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|Model Theory||I 85
Model theory: semantically: "all models in which A is true are models in which B is also true": B follows from A - proof theory: syntactically "there is a formal derivation of B from A".
Model theory/Field: if one says that a logically true sentence is true in all models, a model exists in a set of objects plus the fixing which predicates (if any) of them are true in the model, which names (if any) denote these objects, etc. - "besides. attribution function" - then the truth conditions can be recursively defined - "Definition logically true: here: true for each model-".
Kripke: with him a non-empty set of possible worlds is called actual. Definition possible/Kripke: a sentence of the form "MA" (diamond) will then be true in a model if and only if A is in at least one possible world in a model true - Problem/Kripke: in order that "MA" is logically true, A itself has to be logically true. Solution/FieldVsKripke: we do not accept a possible world" - our model is the -"acutal world portion" of the Kripkean model.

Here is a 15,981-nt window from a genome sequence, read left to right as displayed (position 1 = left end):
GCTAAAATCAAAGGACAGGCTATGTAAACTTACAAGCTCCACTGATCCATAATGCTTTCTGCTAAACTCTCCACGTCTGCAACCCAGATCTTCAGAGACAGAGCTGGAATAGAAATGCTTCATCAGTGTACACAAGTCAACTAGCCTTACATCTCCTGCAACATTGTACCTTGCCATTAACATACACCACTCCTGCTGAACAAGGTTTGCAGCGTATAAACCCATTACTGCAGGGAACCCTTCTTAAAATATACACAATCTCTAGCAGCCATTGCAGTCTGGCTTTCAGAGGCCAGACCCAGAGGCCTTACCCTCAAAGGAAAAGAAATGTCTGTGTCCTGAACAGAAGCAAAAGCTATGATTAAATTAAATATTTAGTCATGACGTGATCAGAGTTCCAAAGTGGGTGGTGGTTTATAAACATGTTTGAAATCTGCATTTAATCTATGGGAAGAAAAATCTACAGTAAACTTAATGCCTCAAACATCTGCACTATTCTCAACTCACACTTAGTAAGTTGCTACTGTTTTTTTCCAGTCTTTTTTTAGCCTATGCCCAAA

Proof Theory: does not provide any results that could not be obtained otherwise.
Model theory/modal logic/FieldVsKripke: unlike Kripke: without possible world - "which sentences with the operator "logically possible" are logical true?" "N.B.: Both model theories are platonic - (pure quantity theory).
Realism, Mathematics and Modality Oxford New York 1989
Truth and the Absence of Fact Oxford New York 2001
Science without numbers Princeton New Jersey 1980